American Music Therapy Association (AMTA) is an organization dedicated to the progressive development and public awareness of the therapeutic use of music in rehabilitation, special education, and community settings. They are committed to the advancement of education, training, professional standards, credentials and research in support of the music therapy profession.
Professionalism is crucial for AMTA and the music therapy profession as a whole; they strive to uphold the highest level of excellence and credentialing for therapists and practitioners. To maintain this reputation of excellence, AMTA was interested in raising the bar for their minimum education level requirement to become a credentialed music therapist. They were seeking assistance in determining the impact of this decision to require a master’s-level education: impact on current practitioners, students, up-and-coming practitioners, future of the profession, therapy patients, and any unintended consequences that this new requirement might yield. How do you measure and determine the potential ramifications of this decision?
Our volunteers worked with AMTA to implement the Multiple-Objective Decision Analysis method for measuring and defining the different outcomes of the decision at various sections. Utilizing this approach was most beneficial for providing thorough data analysis that outlines the ideal characteristics of a successful education program (at the master’s level) and its impact on music therapy professionals and clients. They built models with collected data that are based around characteristics of education programs, musical/clinical skills competencies, financial burden (to professionals and clients), etc., to help make their recommendations.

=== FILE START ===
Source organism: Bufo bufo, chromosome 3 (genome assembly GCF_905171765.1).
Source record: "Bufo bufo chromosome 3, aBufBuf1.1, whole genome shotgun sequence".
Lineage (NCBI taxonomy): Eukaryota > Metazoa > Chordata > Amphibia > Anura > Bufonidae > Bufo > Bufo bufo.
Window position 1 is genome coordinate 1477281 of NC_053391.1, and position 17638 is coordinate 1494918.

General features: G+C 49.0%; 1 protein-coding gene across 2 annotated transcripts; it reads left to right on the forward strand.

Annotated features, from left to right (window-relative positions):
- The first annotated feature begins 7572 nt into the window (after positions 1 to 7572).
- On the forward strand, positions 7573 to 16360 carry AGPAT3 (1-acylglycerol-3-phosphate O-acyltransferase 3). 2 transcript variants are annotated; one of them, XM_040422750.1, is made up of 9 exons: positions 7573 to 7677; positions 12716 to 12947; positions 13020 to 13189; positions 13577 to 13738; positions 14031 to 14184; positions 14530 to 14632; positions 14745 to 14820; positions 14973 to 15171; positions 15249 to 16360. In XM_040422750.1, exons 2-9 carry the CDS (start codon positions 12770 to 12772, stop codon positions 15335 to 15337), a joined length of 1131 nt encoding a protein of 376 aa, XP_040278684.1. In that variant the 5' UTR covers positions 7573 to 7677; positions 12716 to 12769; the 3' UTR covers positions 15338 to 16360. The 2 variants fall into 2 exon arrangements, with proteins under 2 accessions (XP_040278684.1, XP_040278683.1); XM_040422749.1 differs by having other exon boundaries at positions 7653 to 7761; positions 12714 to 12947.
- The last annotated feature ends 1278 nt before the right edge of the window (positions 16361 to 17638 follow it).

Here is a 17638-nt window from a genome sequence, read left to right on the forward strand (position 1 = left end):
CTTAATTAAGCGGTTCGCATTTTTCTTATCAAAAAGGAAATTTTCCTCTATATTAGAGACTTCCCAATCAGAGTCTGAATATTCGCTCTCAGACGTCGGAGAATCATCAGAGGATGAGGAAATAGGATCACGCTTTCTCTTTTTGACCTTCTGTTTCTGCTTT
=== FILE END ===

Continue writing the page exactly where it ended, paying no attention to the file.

The SolutionAfter modeling various outcomes of the decision and completing the seven steps of the Multiple-Objective Decision Analysis, it was determined that requiring the Master’s-Level Entry standard offered the most value to AMTA. It revealed that making this decision did not have any adverse impacts or unintended consequences on music therapy professionals, students, or patients – in fact, it would help continue the reputation of professionalism as desired by AMTA. In the end, our volunteers helped AMTA make a data driven decision and avoid a guessing game, allowing them to confidently change their minimum education requirement.